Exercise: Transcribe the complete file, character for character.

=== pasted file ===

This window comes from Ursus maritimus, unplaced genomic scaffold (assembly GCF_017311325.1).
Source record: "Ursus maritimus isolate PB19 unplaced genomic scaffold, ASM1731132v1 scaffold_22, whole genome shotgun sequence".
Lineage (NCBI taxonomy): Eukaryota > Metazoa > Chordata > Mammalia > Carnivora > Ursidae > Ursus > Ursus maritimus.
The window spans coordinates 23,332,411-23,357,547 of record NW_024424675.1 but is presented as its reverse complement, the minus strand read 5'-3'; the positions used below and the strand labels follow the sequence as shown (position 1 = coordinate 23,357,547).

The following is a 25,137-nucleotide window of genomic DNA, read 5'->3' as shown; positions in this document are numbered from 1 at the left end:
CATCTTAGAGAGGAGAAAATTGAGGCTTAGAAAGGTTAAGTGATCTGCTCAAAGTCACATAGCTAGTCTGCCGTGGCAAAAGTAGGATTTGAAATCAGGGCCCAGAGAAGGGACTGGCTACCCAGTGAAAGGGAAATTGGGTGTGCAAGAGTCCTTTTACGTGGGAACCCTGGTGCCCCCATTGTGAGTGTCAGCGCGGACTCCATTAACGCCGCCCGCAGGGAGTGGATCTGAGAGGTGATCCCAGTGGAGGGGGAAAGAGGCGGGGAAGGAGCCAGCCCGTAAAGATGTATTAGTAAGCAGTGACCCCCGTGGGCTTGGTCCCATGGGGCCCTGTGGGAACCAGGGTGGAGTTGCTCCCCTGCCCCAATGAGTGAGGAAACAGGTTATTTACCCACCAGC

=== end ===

This window comes from Ursus maritimus, unplaced genomic scaffold (assembly GCF_017311325.1).
Source record: "Ursus maritimus isolate PB19 unplaced genomic scaffold, ASM1731132v1 scaffold_22, whole genome shotgun sequence".
Lineage (NCBI taxonomy): Eukaryota > Metazoa > Chordata > Mammalia > Carnivora > Ursidae > Ursus > Ursus maritimus.
The window spans coordinates 23,332,411-23,357,547 of record NW_024424675.1 but is presented as its reverse complement, the minus strand read 5'-3'; the positions used below and the strand labels follow the sequence as shown (position 1 = coordinate 23,357,547).

The following is a 25,137-nucleotide window of genomic DNA, read 5'->3' as shown; positions in this document are numbered from 1 at the left end:
CATCTTAGAGAGGAGAAAATTGAGGCTTAGAAAGGTTAAGTGATCTGCTCAAAGTCACATAGCTAGTCTGCCGTGGCAAAAGTAGGATTTGAAATCAGGGCCCAGAGAAGGGACTGGCTACCCAGTGAAAGGGAAATTGGGTGTGCAAGAGTCCTTTTACGTGGGAACCCTGGTGCCCCCATTGTGAGTGTCAGCGCGGACTCCATTAACGCCGCCCGCAGGGAGTGGATCTGAGAGGTGATCCCAGTGGAGGGGGAAAGAGGCGGGGAAGGAGCCAGCCCGTAAAGATGTATTAGTAAGCAGTGACCCCCGTGGGCTTGGTCCCATGGGGCCCTGTGGGAACCAGGGTGGAGTTGCTCCCCTGCCCCAATGAGTGAGGAAACAGGTTATTTACCCACCAGC